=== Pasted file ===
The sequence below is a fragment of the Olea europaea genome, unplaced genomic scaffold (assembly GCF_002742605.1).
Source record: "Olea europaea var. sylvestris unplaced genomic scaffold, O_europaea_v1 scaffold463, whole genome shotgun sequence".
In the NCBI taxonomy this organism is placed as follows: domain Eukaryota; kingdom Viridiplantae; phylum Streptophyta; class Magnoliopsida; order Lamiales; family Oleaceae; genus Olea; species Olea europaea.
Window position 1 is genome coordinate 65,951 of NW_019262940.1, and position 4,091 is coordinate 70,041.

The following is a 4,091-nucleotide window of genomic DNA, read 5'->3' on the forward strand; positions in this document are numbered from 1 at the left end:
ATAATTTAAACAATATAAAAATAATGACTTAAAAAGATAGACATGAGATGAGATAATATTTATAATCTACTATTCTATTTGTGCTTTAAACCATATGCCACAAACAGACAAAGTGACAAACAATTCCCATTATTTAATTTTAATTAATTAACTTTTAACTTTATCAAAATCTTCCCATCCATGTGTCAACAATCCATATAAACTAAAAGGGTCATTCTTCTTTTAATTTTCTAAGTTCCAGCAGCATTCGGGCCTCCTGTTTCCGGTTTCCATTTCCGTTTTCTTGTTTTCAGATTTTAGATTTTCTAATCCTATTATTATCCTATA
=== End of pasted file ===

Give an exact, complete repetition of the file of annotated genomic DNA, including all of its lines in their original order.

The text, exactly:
The sequence below is a fragment of the Olea europaea genome, unplaced genomic scaffold (assembly GCF_002742605.1).
Source record: "Olea europaea var. sylvestris unplaced genomic scaffold, O_europaea_v1 scaffold463, whole genome shotgun sequence".
In the NCBI taxonomy this organism is placed as follows: domain Eukaryota; kingdom Viridiplantae; phylum Streptophyta; class Magnoliopsida; order Lamiales; family Oleaceae; genus Olea; species Olea europaea.
Window position 1 is genome coordinate 65,951 of NW_019262940.1, and position 4,091 is coordinate 70,041.

The following is a 4,091-nucleotide window of genomic DNA, read 5'->3' on the forward strand; positions in this document are numbered from 1 at the left end:
ATAATTTAAACAATATAAAAATAATGACTTAAAAAGATAGACATGAGATGAGATAATATTTATAATCTACTATTCTATTTGTGCTTTAAACCATATGCCACAAACAGACAAAGTGACAAACAATTCCCATTATTTAATTTTAATTAATTAACTTTTAACTTTATCAAAATCTTCCCATCCATGTGTCAACAATCCATATAAACTAAAAGGGTCATTCTTCTTTTAATTTTCTAAGTTCCAGCAGCATTCGGGCCTCCTGTTTCCGGTTTCCATTTCCGTTTTCTTGTTTTCAGATTTTAGATTTTCTAATCCTATTATTATCCTATA